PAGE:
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How do I tell mathematica to do this replacement smartly? (or how do I get smarter at telling mathematica to do what i want)

expr = b + c d + ec + 2 a;
expr /. a + b :> 1

Out = 2 a + b + c d + ec

I expect the answer to be a + cd + ec + 1. And before someone suggests, I don't want to do a :> 1 - b, because for aesthetic purposes, I'd like to have both a and b in my equation as long as the a+b = 1 simplification cannot be made.


In addition, how do I get it to replace all instances of 1-b, -b+1 or -1+b, b-1 with a or -a respectively and vice versa?

Here's an example for this part:

expr = b + c (1 - a) + (-1 + b)(a - 1) + (1 -a -b) d + 2 a
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3  
Replace replaces subexpressions based on the structural equivalence (see FullForm), it doesn't perform any algebraic manipulations. You might try using Reduce, which is designed for these cases. I can't test it now though. –  Norbert P. Jun 2 '11 at 4:53
5  
Might want to look into PolynomialReduce if the expression will generally be a polynomial. –  Daniel Lichtblau Jun 2 '11 at 10:31

2 Answers 2

up vote 14 down vote accepted

You can use a customised version of FullSimplify by supplying your own transformations to FullSimplify and let it figure out the details:

In[1]:= MySimplify[expr_,equivs_]:= FullSimplify[expr,
          TransformationFunctions ->
            Prepend[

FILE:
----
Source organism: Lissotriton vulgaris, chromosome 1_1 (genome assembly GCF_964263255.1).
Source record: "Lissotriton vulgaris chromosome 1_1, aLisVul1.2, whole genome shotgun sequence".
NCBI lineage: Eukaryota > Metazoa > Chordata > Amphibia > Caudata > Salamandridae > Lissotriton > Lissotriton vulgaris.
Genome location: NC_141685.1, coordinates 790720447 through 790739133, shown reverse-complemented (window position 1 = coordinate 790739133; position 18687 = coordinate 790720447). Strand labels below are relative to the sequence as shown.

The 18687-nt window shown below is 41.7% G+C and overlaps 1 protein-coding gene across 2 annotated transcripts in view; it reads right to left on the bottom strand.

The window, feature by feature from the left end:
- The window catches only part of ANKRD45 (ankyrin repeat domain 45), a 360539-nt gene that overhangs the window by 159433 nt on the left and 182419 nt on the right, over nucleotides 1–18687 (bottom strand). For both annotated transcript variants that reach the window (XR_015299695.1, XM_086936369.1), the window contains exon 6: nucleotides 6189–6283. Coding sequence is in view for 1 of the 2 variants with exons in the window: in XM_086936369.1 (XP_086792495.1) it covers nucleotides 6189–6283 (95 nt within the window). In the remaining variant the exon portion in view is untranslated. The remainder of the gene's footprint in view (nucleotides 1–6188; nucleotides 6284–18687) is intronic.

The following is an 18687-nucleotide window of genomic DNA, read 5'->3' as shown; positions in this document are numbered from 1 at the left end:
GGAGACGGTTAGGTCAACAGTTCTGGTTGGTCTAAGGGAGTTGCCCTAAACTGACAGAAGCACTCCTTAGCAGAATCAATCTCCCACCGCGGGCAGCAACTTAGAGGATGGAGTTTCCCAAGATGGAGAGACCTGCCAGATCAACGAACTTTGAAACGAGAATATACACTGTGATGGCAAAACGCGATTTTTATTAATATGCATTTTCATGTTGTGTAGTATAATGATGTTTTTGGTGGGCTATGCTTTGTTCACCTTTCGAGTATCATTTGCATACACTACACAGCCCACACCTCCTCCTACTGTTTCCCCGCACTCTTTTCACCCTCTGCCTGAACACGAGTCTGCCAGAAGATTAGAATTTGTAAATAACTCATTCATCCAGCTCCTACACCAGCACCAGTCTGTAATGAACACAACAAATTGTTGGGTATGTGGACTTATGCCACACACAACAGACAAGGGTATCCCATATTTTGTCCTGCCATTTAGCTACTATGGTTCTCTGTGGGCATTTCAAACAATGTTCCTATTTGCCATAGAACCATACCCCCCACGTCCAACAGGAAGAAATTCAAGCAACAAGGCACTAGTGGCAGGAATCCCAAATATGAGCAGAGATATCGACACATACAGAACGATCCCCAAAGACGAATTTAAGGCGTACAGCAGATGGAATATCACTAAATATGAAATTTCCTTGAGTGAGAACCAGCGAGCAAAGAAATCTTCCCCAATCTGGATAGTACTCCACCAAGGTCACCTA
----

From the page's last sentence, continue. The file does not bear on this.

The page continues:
Function[x,x-#]&/@Flatten@Map[{#,-#}&,equivs/.Equal->Subtract],
              Automatic
            ]
        ]
In[2]:= MySimplify[2a+b+c*d+e*c, {a+b==1}]
Out[2]= a + c(d + e) + 1

equivs/.Equal->Subtract turns given equations into expressions equal to zero (e.g. a+b==1 -> a+b-1). Flatten@Map[{#,-#}&, ] then constructs also negated versions and flattens them into a single list. Function[x,x-#]& /@ turns the zero expressions into functions, which subtract the zero expressions (the #) from what is later given to them (x) by FullSimplify.

It may be necessary to specify your own ComplexityFunction for FullSimplify, too, if your idea of simple differs from FullSimplify's default ComplexityFunction (which is roughly equivalent to LeafCount), e.g.:

MySimplify[expr_, equivs_] := FullSimplify[expr,
  TransformationFunctions ->
    Prepend[
      Function[x,x-#]&/@Flatten@Map[{#,-#}&,equivs/.Equal->Subtract],
      Automatic
    ],
  ComplexityFunction -> (
    1000 LeafCount[#] + 
    Composition[
      Total,Flatten,Map[ArrayDepth[#]#&,#]&,CoefficientArrays
    ][#] &
  )
]

In your example case, the default ComplexityFunction works fine, though.

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wow thanks. It'll take me a little while before i fully understand that. –  user564376 Jun 2 '11 at 7:31
1  
+1, for the construct Function[x, x-#]& alone. I was under the mistaken impression that wouldn't work, so it seems I need to re-evaluate some of my assumptions. –  rcollyer Jun 2 '11 at 12:39
    
+1 for the Function and the clear explanation. Even with this, it took me a few minutes to fully grasp it. –  Sjoerd C. de Vries Jun 3 '11 at 21:15

For the first case, you might consider:

expr = b + c d + ec + 2 a

PolynomialReduce[expr, {a + b - 1}, {b, a}][[2]]

For the second case, consider:

expr = b + c (1 - a) + (-1 + b) (a - 1) + (1 - a - b) d + 2 a;

PolynomialReduce[expr, {x + b - 1}][[2]]

(% /. x -> 1 - b) == expr // Simplify

and:

PolynomialReduce[expr, {a + b - 1}][[2]]

Simplify[% == expr /. a -> 1 - b]
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